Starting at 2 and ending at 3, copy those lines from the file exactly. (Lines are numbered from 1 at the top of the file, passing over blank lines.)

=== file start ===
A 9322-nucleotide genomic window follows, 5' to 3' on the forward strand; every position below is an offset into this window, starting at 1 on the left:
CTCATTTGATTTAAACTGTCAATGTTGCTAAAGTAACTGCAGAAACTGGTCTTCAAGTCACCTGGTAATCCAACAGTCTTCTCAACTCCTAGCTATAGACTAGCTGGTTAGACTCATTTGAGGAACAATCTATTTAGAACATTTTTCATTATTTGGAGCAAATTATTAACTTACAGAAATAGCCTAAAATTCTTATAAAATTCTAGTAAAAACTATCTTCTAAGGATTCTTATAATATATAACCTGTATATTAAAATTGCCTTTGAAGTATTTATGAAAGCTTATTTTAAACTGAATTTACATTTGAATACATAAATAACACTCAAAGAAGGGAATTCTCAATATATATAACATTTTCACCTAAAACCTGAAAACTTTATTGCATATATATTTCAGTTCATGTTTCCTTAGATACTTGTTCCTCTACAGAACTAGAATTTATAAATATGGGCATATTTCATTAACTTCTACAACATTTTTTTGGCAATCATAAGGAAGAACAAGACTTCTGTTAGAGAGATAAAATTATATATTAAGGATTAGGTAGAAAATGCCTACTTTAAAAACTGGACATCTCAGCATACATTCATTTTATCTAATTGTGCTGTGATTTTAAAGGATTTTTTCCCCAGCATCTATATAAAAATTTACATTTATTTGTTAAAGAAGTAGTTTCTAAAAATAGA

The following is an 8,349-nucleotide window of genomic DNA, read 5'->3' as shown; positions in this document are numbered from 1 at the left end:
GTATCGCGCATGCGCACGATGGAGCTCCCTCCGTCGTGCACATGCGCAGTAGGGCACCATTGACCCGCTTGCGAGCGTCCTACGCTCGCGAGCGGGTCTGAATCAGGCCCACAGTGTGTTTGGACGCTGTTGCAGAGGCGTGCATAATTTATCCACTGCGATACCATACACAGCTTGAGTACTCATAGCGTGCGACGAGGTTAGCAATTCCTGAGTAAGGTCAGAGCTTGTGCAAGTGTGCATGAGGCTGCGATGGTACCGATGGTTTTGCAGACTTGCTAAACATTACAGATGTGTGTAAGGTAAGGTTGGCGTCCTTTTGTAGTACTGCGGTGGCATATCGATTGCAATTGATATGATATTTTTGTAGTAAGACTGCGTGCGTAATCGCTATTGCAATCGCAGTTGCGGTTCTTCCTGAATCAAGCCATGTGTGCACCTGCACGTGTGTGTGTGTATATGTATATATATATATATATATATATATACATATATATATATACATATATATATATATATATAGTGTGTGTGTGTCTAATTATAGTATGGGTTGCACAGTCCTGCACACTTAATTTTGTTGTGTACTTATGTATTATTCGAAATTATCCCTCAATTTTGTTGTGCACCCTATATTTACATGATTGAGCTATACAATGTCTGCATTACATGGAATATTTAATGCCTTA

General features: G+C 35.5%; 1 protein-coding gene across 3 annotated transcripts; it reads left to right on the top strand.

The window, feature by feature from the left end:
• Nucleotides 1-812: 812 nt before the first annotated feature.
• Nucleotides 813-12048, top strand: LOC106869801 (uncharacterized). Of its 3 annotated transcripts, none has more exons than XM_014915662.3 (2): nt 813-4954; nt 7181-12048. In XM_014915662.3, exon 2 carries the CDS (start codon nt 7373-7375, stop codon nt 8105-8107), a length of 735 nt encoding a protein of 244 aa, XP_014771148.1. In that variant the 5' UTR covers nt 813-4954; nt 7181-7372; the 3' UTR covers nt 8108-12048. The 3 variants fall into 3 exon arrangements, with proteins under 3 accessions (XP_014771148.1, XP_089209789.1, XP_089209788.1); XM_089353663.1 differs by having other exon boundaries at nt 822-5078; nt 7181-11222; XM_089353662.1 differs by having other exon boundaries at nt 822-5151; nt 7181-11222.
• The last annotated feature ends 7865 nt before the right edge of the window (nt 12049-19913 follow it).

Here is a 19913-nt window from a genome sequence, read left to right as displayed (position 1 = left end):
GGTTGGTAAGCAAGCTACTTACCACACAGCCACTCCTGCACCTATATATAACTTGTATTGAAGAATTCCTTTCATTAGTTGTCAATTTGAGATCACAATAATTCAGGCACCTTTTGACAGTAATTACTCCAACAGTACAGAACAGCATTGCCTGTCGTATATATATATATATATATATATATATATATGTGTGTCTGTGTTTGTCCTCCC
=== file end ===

CTCATTTGATTTAAACTGTCAATGTTGCTAAAGTAACTGCAGAAACTGGTCTTCAAGTCACCTGGTAATCCAACAGTCTTCTCAACTCCTAGCTATAGACTAGCTGGTTAGACTCATTTGAGGAACAATCTATTTAGAACATTTTTCATTATTTGGAGCAAATTATTAACTTACAGAAATAGCCTAAAATTCTTATAAAATTCTAGTAAAAACTATCTTCTAAGGATTCTTATAATATATAACCTGTATATTAAAATTGCCTTTGAAGTATTTATGAAAGCTTATTTTAAACTGAATTTACATTTGAATACATAAATAACACTCAAAGAAGGGAATTCTCAATATATATAACATTTTCACCTAAAACCTGAAAACTTTATTGCATATATATTTCAGTTCATGTTTCCTTAGATACTTGTTCCTCTACAGAACTAGAATTTATAAATATGGGCATATTTCATTAACTTCTACAACATTTTTTTGGCAATCATAAGGAAGAACAAGACTTCTGTTAGAGAGATAAAATTATATATTAAGGATTAGGTAGAAAATGCCTACTTTAAAAACTGGACATCTCAGCATACATTCATTTTATCTAATTGTGCTGTGATTTTAAAGGATTTTTTCCCCAGCATCTATATAAAAATTTACATTTATTTGTTAAAGAAGTAGTTTCTAAAAATAGA

The following is an 8,349-nucleotide window of genomic DNA, read 5'->3' as shown; positions in this document are numbered from 1 at the left end: